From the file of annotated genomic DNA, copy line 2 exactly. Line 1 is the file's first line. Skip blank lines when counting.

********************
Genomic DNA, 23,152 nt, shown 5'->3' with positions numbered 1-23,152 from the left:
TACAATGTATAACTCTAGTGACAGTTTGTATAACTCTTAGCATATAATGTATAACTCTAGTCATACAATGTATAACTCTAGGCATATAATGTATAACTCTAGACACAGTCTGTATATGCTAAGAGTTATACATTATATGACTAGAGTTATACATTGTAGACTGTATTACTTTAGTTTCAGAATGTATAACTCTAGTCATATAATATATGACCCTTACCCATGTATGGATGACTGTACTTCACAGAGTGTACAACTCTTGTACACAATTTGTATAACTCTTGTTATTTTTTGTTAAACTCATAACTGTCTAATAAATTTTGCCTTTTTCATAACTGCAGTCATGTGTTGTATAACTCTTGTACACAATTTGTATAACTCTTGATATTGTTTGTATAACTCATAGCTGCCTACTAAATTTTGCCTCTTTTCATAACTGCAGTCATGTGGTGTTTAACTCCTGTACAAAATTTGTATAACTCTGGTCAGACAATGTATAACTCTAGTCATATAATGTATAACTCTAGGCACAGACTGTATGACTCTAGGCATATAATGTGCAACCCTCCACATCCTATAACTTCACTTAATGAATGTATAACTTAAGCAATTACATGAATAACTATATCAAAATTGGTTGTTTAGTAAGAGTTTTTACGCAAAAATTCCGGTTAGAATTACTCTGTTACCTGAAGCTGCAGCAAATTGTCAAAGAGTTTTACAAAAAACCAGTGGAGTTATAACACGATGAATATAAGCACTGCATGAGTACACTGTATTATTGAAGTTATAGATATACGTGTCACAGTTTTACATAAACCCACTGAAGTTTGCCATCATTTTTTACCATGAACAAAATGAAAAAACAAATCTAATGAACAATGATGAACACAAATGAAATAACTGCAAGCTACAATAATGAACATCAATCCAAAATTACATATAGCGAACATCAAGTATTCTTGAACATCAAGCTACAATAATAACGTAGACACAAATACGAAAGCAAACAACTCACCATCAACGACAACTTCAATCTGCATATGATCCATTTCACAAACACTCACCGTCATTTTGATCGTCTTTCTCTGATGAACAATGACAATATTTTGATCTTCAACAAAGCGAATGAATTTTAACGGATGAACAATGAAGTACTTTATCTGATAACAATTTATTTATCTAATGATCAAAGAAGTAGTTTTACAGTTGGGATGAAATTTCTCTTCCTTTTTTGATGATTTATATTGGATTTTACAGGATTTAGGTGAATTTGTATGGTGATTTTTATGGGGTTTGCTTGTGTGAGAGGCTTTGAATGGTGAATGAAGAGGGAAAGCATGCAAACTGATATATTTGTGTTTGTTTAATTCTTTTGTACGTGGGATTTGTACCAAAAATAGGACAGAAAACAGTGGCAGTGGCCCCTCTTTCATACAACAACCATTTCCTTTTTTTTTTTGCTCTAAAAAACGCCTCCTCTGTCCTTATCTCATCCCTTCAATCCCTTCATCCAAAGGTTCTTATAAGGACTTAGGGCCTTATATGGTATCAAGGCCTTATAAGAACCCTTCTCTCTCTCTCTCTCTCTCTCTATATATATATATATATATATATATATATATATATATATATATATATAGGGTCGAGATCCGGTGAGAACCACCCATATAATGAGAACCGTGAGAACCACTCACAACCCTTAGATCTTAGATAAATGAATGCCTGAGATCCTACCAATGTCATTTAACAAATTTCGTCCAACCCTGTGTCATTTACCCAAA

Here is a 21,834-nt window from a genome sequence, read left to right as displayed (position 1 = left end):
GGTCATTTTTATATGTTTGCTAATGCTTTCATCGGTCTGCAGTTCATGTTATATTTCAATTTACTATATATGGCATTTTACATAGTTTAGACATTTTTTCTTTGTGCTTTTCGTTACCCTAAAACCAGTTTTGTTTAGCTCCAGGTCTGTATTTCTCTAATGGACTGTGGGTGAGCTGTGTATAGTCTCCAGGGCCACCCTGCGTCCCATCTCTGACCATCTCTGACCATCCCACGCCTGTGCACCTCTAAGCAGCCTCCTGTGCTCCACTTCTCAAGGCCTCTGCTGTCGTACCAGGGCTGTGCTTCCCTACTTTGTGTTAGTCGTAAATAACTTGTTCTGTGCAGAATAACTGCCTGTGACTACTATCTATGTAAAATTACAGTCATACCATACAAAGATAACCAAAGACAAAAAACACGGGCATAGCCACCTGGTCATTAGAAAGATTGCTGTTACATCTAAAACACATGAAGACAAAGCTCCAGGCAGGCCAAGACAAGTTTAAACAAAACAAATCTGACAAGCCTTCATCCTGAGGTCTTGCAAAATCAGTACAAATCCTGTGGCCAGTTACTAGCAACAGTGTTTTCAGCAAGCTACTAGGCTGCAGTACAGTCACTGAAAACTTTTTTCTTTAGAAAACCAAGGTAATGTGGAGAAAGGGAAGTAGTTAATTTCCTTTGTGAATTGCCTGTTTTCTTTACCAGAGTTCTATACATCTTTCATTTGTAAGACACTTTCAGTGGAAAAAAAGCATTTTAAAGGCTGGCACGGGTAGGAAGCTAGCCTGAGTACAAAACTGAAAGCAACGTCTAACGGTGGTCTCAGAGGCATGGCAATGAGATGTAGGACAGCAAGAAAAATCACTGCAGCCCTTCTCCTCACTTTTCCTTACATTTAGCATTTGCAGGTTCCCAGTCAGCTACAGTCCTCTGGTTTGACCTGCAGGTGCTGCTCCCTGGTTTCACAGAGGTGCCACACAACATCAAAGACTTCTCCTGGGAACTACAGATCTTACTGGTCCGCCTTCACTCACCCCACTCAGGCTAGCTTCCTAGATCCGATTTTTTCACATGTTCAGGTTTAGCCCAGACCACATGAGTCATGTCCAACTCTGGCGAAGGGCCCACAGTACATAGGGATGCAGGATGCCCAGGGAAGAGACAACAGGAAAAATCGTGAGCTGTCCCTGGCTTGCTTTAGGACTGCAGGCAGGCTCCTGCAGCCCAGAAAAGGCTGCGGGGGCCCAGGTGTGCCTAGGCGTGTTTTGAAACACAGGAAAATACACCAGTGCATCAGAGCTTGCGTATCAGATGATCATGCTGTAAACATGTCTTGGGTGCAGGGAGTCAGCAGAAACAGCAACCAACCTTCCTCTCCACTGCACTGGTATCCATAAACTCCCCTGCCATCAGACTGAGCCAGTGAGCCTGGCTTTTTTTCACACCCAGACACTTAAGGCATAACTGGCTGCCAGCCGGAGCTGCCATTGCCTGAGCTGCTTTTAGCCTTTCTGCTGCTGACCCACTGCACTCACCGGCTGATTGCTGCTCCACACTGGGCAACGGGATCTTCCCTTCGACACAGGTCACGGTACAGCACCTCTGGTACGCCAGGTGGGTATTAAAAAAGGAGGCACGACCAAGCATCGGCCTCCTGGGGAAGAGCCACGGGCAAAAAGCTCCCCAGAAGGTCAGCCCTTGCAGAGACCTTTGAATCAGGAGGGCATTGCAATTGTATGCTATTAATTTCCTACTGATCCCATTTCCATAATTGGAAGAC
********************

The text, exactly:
TACAATGTATAACTCTAGTGACAGTTTGTATAACTCTTAGCATATAATGTATAACTCTAGTCATACAATGTATAACTCTAGGCATATAATGTATAACTCTAGACACAGTCTGTATATGCTAAGAGTTATACATTATATGACTAGAGTTATACATTGTAGACTGTATTACTTTAGTTTCAGAATGTATAACTCTAGTCATATAATATATGACCCTTACCCATGTATGGATGACTGTACTTCACAGAGTGTACAACTCTTGTACACAATTTGTATAACTCTTGTTATTTTTTGTTAAACTCATAACTGTCTAATAAATTTTGCCTTTTTCATAACTGCAGTCATGTGTTGTATAACTCTTGTACACAATTTGTATAACTCTTGATATTGTTTGTATAACTCATAGCTGCCTACTAAATTTTGCCTCTTTTCATAACTGCAGTCATGTGGTGTTTAACTCCTGTACAAAATTTGTATAACTCTGGTCAGACAATGTATAACTCTAGTCATATAATGTATAACTCTAGGCACAGACTGTATGACTCTAGGCATATAATGTGCAACCCTCCACATCCTATAACTTCACTTAATGAATGTATAACTTAAGCAATTACATGAATAACTATATCAAAATTGGTTGTTTAGTAAGAGTTTTTACGCAAAAATTCCGGTTAGAATTACTCTGTTACCTGAAGCTGCAGCAAATTGTCAAAGAGTTTTACAAAAAACCAGTGGAGTTATAACACGATGAATATAAGCACTGCATGAGTACACTGTATTATTGAAGTTATAGATATACGTGTCACAGTTTTACATAAACCCACTGAAGTTTGCCATCATTTTTTACCATGAACAAAATGAAAAAACAAATCTAATGAACAATGATGAACACAAATGAAATAACTGCAAGCTACAATAATGAACATCAATCCAAAATTACATATAGCGAACATCAAGTATTCTTGAACATCAAGCTACAATAATAACGTAGACACAAATACGAAAGCAAACAACTCACCATCAACGACAACTTCAATCTGCATATGATCCATTTCACAAACACTCACCGTCATTTTGATCGTCTTTCTCTGATGAACAATGACAATATTTTGATCTTCAACAAAGCGAATGAATTTTAACGGATGAACAATGAAGTACTTTATCTGATAACAATTTATTTATCTAATGATCAAAGAAGTAGTTTTACAGTTGGGATGAAATTTCTCTTCCTTTTTTGATGATTTATATTGGATTTTACAGGATTTAGGTGAATTTGTATGGTGATTTTTATGGGGTTTGCTTGTGTGAGAGGCTTTGAATGGTGAATGAAGAGGGAAAGCATGCAAACTGATATATTTGTGTTTGTTTAATTCTTTTGTACGTGGGATTTGTACCAAAAATAGGACAGAAAACAGTGGCAGTGGCCCCTCTTTCATACAACAACCATTTCCTTTTTTTTTTTGCTCTAAAAAACGCCTCCTCTGTCCTTATCTCATCCCTTCAATCCCTTCATCCAAAGGTTCTTATAAGGACTTAGGGCCTTATATGGTATCAAGGCCTTATAAGAACCCTTCTCTCTCTCTCTCTCTCTCTCTATATATATATATATATATATATATATATATATATATATATATATATAGGGTCGAGATCCGGTGAGAACCACCCATATAATGAGAACCGTGAGAACCACTCACAACCCTTAGATCTTAGATAAATGAATGCCTGAGATCCTACCAATGTCATTTAACAAATTTCGTCCAACCCTGTGTCATTTACCCAAA